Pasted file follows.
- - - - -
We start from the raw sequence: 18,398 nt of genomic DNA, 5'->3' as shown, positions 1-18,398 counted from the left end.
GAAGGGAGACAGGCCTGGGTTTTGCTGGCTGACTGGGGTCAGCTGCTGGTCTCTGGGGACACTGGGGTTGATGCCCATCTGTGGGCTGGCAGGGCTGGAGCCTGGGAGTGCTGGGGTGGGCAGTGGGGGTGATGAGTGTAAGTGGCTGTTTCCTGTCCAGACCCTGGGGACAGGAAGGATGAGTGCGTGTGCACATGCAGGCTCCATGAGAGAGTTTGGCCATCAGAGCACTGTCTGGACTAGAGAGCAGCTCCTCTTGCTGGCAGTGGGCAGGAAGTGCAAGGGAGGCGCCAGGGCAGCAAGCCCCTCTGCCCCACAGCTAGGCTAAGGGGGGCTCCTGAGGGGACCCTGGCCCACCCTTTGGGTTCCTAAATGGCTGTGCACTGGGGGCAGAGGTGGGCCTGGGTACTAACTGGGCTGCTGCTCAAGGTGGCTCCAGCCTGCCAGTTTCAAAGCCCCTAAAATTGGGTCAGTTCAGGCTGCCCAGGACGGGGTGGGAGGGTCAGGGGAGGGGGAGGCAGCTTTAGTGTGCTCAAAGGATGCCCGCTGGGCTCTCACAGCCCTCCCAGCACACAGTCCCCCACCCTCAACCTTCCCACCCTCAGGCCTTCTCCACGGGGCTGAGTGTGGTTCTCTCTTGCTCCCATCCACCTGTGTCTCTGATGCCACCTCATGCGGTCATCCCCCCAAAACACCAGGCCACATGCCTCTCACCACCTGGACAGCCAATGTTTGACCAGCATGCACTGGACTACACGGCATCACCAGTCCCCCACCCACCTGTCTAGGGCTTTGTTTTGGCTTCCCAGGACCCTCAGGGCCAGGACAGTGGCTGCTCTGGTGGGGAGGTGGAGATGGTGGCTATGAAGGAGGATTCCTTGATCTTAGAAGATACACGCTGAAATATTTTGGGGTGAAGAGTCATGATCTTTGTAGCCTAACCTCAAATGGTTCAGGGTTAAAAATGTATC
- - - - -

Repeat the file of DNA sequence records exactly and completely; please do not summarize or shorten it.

We start from the raw sequence: 18,398 nt of genomic DNA, 5'->3' as shown, positions 1-18,398 counted from the left end.
GAAGGGAGACAGGCCTGGGTTTTGCTGGCTGACTGGGGTCAGCTGCTGGTCTCTGGGGACACTGGGGTTGATGCCCATCTGTGGGCTGGCAGGGCTGGAGCCTGGGAGTGCTGGGGTGGGCAGTGGGGGTGATGAGTGTAAGTGGCTGTTTCCTGTCCAGACCCTGGGGACAGGAAGGATGAGTGCGTGTGCACATGCAGGCTCCATGAGAGAGTTTGGCCATCAGAGCACTGTCTGGACTAGAGAGCAGCTCCTCTTGCTGGCAGTGGGCAGGAAGTGCAAGGGAGGCGCCAGGGCAGCAAGCCCCTCTGCCCCACAGCTAGGCTAAGGGGGGCTCCTGAGGGGACCCTGGCCCACCCTTTGGGTTCCTAAATGGCTGTGCACTGGGGGCAGAGGTGGGCCTGGGTACTAACTGGGCTGCTGCTCAAGGTGGCTCCAGCCTGCCAGTTTCAAAGCCCCTAAAATTGGGTCAGTTCAGGCTGCCCAGGACGGGGTGGGAGGGTCAGGGGAGGGGGAGGCAGCTTTAGTGTGCTCAAAGGATGCCCGCTGGGCTCTCACAGCCCTCCCAGCACACAGTCCCCCACCCTCAACCTTCCCACCCTCAGGCCTTCTCCACGGGGCTGAGTGTGGTTCTCTCTTGCTCCCATCCACCTGTGTCTCTGATGCCACCTCATGCGGTCATCCCCCCAAAACACCAGGCCACATGCCTCTCACCACCTGGACAGCCAATGTTTGACCAGCATGCACTGGACTACACGGCATCACCAGTCCCCCACCCACCTGTCTAGGGCTTTGTTTTGGCTTCCCAGGACCCTCAGGGCCAGGACAGTGGCTGCTCTGGTGGGGAGGTGGAGATGGTGGCTATGAAGGAGGATTCCTTGATCTTAGAAGATACACGCTGAAATATTTTGGGGTGAAGAGTCATGATCTTTGTAGCCTAACCTCAAATGGTTCAGGGTTAAAAATGTATC